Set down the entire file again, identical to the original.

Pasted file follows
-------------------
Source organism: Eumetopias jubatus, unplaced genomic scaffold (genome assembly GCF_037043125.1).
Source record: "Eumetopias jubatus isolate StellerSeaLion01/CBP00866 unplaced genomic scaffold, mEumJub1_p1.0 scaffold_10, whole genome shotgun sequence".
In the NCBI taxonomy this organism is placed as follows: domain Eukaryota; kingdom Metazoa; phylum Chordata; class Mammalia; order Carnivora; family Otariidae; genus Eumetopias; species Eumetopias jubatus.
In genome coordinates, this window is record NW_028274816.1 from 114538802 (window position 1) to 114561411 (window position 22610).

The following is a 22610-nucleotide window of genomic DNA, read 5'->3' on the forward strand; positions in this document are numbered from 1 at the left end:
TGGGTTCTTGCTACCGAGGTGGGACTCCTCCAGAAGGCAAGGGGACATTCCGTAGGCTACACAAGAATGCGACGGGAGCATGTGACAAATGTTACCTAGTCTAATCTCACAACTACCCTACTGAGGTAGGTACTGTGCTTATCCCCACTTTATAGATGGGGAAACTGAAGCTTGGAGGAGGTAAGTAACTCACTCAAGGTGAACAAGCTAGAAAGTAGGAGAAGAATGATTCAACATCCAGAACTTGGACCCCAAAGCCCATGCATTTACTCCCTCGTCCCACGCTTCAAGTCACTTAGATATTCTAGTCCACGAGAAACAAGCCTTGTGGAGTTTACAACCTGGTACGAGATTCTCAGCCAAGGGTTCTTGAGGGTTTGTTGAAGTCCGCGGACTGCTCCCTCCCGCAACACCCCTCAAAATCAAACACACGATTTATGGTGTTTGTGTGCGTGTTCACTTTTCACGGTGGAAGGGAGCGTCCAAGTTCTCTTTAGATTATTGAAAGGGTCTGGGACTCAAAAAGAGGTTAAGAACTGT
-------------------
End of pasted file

Source organism: Eumetopias jubatus, unplaced genomic scaffold (genome assembly GCF_037043125.1).
Source record: "Eumetopias jubatus isolate StellerSeaLion01/CBP00866 unplaced genomic scaffold, mEumJub1_p1.0 scaffold_10, whole genome shotgun sequence".
In the NCBI taxonomy this organism is placed as follows: domain Eukaryota; kingdom Metazoa; phylum Chordata; class Mammalia; order Carnivora; family Otariidae; genus Eumetopias; species Eumetopias jubatus.
In genome coordinates, this window is record NW_028274816.1 from 114538802 (window position 1) to 114561411 (window position 22610).

The following is a 22610-nucleotide window of genomic DNA, read 5'->3' on the forward strand; positions in this document are numbered from 1 at the left end:
TGGGTTCTTGCTACCGAGGTGGGACTCCTCCAGAAGGCAAGGGGACATTCCGTAGGCTACACAAGAATGCGACGGGAGCATGTGACAAATGTTACCTAGTCTAATCTCACAACTACCCTACTGAGGTAGGTACTGTGCTTATCCCCACTTTATAGATGGGGAAACTGAAGCTTGGAGGAGGTAAGTAACTCACTCAAGGTGAACAAGCTAGAAAGTAGGAGAAGAATGATTCAACATCCAGAACTTGGACCCCAAAGCCCATGCATTTACTCCCTCGTCCCACGCTTCAAGTCACTTAGATATTCTAGTCCACGAGAAACAAGCCTTGTGGAGTTTACAACCTGGTACGAGATTCTCAGCCAAGGGTTCTTGAGGGTTTGTTGAAGTCCGCGGACTGCTCCCTCCCGCAACACCCCTCAAAATCAAACACACGATTTATGGTGTTTGTGTGCGTGTTCACTTTTCACGGTGGAAGGGAGCGTCCAAGTTCTCTTTAGATTATTGAAAGGGTCTGGGACTCAAAAAGAGGTTAAGAACTGT